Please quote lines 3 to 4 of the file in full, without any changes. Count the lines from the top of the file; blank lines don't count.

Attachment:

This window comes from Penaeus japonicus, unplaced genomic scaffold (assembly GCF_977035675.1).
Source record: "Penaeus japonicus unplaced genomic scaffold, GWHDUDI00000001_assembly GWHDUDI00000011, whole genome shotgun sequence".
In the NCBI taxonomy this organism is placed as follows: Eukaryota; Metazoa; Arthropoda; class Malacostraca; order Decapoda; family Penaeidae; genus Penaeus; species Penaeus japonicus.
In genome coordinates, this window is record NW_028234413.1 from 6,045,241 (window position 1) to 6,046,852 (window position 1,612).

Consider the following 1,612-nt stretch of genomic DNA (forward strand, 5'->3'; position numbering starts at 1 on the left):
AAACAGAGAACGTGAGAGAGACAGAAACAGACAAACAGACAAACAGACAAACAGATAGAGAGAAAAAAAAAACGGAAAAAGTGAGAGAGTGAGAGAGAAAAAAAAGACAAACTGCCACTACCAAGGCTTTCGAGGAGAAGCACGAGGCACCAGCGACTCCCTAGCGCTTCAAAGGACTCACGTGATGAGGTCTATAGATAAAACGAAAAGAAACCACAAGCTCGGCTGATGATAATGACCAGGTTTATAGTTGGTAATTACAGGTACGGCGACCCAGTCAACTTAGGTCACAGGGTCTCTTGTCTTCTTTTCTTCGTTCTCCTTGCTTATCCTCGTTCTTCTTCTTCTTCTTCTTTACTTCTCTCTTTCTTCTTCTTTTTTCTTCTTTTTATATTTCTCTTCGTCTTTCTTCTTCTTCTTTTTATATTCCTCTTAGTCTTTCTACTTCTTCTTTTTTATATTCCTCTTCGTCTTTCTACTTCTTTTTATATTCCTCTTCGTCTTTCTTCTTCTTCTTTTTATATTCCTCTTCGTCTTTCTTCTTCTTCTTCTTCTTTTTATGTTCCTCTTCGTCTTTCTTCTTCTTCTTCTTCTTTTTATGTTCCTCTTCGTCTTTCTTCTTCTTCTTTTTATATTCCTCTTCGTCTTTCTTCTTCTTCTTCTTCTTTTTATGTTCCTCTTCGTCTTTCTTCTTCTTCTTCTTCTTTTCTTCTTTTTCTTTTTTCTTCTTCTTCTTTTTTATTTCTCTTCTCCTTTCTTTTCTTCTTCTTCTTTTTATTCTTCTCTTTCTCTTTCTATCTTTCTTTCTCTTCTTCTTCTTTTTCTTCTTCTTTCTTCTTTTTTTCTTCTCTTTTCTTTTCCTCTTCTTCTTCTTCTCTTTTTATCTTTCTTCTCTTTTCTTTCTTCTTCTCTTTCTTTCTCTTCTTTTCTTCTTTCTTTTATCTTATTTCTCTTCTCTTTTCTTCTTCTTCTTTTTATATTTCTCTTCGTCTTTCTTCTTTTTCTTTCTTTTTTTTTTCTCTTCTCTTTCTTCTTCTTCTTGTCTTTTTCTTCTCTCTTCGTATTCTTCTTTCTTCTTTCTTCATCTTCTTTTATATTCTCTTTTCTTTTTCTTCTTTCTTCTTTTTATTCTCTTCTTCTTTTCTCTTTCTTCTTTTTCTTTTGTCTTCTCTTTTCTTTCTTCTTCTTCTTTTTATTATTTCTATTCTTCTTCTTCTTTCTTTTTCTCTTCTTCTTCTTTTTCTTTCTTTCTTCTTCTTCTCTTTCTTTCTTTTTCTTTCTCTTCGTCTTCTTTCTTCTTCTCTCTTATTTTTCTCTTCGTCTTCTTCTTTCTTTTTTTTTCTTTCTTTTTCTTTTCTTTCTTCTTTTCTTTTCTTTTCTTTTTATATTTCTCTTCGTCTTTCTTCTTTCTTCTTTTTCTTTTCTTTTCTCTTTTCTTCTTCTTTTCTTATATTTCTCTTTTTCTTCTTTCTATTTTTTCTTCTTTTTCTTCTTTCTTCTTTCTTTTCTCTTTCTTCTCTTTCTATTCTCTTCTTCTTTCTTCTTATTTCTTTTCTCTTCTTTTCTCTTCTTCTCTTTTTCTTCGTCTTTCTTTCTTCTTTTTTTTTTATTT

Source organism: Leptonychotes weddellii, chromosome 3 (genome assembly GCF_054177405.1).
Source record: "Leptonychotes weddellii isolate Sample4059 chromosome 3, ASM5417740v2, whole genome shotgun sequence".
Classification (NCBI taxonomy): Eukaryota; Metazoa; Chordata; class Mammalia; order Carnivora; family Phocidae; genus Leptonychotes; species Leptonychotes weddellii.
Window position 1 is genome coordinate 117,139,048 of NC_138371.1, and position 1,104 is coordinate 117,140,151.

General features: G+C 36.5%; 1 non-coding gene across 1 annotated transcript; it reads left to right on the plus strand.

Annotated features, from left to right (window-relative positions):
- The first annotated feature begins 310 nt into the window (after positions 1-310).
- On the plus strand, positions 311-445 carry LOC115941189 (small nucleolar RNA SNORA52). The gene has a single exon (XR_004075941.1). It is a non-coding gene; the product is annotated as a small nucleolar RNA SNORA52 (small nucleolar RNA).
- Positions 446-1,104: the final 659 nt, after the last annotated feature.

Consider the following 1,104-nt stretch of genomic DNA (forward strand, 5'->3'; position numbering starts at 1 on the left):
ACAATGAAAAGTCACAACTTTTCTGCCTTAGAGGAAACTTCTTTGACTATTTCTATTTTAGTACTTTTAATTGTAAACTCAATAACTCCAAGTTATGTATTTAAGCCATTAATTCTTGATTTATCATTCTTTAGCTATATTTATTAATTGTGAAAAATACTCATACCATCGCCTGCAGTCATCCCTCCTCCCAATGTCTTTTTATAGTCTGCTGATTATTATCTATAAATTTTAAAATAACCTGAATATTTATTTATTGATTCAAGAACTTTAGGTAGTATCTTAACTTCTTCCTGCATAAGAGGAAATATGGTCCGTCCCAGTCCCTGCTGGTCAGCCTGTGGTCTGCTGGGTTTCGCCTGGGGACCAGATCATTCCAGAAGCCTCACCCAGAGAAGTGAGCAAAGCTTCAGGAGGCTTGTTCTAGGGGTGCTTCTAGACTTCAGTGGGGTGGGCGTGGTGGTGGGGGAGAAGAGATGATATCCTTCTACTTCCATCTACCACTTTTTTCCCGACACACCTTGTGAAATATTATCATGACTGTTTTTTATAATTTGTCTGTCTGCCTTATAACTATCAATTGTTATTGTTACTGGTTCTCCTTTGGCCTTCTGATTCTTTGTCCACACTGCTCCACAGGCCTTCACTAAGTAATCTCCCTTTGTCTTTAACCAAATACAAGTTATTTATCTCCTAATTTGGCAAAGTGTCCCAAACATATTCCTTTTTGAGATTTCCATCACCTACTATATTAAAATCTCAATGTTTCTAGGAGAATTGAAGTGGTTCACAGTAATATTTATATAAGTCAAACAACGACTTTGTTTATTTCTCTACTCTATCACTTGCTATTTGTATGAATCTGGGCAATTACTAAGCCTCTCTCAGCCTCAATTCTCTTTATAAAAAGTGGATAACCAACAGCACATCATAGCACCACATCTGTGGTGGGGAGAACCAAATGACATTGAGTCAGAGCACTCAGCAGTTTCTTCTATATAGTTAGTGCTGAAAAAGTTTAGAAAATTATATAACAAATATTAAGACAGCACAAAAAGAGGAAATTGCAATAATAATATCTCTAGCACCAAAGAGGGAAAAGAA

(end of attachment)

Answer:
In the NCBI taxonomy this organism is placed as follows: Eukaryota; Metazoa; Arthropoda; class Malacostraca; order Decapoda; family Penaeidae; genus Penaeus; species Penaeus japonicus.
In genome coordinates, this window is record NW_028234413.1 from 6,045,241 (window position 1) to 6,046,852 (window position 1,612).